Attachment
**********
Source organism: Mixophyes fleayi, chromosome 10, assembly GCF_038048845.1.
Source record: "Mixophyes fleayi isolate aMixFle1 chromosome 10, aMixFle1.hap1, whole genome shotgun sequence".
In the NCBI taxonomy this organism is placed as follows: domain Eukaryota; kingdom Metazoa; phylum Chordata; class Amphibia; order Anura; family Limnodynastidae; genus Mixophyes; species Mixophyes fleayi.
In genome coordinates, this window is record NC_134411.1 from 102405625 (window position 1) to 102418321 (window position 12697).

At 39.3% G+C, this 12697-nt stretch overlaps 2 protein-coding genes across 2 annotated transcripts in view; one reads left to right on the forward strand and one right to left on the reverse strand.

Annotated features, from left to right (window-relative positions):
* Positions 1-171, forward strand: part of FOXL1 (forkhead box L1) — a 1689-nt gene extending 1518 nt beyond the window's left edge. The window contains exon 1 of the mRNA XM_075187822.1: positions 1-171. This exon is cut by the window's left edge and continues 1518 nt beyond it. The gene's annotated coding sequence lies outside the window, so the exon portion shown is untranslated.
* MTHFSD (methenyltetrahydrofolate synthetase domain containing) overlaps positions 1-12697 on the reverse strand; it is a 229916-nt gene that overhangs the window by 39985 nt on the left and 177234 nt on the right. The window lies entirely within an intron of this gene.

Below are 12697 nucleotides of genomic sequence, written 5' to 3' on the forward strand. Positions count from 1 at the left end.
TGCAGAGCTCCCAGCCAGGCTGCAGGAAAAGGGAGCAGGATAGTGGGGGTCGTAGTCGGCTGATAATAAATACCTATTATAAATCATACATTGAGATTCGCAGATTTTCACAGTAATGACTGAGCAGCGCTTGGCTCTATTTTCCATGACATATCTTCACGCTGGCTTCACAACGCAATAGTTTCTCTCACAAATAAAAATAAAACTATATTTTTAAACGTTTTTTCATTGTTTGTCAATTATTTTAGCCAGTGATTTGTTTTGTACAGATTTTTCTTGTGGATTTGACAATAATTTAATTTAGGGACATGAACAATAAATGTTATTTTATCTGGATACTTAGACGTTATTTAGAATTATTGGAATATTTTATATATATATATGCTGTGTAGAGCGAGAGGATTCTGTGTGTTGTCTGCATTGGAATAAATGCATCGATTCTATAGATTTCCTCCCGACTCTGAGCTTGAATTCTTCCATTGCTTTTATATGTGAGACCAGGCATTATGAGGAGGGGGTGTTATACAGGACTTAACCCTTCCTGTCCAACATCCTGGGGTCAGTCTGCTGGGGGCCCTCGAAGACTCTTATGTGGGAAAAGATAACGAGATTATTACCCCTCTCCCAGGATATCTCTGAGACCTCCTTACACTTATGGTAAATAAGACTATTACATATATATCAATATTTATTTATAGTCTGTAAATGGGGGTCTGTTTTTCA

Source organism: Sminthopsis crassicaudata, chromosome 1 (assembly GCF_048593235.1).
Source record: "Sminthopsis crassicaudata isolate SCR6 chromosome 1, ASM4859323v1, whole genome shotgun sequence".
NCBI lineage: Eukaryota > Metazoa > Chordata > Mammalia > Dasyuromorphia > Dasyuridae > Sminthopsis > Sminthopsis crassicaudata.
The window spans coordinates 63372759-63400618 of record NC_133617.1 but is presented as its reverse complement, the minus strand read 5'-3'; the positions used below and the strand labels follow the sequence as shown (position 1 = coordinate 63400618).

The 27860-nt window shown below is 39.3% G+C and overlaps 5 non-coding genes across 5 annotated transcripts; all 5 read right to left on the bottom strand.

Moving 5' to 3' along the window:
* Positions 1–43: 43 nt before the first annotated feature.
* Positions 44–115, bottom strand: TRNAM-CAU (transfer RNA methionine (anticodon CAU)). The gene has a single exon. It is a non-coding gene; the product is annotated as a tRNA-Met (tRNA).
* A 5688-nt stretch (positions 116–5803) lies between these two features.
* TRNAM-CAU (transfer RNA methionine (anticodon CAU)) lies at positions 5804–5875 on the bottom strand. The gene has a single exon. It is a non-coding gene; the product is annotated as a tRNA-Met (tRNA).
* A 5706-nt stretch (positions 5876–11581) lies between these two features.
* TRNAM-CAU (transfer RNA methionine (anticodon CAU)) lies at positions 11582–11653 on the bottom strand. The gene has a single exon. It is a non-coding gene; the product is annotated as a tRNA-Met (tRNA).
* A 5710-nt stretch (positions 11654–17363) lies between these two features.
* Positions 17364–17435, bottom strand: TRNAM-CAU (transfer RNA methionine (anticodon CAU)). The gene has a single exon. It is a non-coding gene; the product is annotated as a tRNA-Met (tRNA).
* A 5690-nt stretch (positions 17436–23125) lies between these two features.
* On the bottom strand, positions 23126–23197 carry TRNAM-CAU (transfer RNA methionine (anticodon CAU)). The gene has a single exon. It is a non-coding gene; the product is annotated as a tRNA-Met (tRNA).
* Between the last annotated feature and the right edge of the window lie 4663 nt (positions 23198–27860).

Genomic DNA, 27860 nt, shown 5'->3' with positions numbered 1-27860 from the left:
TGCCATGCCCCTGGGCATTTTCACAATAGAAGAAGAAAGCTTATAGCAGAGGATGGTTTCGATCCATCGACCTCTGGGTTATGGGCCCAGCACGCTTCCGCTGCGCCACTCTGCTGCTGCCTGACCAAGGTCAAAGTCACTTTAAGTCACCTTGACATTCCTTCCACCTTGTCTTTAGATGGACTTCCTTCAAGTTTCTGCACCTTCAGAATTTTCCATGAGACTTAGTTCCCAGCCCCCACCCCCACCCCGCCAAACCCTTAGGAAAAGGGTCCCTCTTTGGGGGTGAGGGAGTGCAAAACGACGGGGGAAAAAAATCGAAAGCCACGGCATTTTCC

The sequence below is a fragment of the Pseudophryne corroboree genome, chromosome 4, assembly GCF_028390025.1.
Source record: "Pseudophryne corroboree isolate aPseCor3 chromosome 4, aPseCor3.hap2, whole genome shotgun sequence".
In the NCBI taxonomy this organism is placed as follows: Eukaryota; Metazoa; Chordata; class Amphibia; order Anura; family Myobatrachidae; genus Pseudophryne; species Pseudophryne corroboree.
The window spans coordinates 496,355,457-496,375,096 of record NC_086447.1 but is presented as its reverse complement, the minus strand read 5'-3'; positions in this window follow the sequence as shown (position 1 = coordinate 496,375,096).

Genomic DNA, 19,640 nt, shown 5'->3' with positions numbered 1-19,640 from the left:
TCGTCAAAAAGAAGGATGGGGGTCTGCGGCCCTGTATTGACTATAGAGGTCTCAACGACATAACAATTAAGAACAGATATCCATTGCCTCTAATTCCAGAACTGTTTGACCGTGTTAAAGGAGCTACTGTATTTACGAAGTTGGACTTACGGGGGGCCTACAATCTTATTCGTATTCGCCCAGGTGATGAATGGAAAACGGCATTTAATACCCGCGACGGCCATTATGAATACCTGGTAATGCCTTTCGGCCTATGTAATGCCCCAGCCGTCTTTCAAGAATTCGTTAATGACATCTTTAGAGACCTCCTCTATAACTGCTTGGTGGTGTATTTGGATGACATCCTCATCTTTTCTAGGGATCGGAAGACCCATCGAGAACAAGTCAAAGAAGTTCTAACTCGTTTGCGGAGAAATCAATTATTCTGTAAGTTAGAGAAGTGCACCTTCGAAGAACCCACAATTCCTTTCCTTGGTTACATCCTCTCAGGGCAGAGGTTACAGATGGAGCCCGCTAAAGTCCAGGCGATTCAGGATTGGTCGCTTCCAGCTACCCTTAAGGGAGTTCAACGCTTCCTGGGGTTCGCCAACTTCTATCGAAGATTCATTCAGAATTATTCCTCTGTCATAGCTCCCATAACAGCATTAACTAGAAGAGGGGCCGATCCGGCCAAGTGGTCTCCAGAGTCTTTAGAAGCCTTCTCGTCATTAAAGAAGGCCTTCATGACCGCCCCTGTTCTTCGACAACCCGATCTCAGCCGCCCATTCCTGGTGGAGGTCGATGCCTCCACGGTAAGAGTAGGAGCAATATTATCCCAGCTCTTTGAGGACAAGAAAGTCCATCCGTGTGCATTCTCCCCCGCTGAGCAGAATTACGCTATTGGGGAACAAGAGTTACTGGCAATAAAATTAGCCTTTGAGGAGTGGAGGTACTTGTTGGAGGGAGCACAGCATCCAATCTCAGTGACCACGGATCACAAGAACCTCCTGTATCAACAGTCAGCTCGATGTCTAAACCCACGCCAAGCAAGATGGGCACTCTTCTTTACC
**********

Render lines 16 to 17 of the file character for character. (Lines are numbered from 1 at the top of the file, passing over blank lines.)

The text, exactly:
Moving 5' to 3' along the window:
* Positions 1–43: 43 nt before the first annotated feature.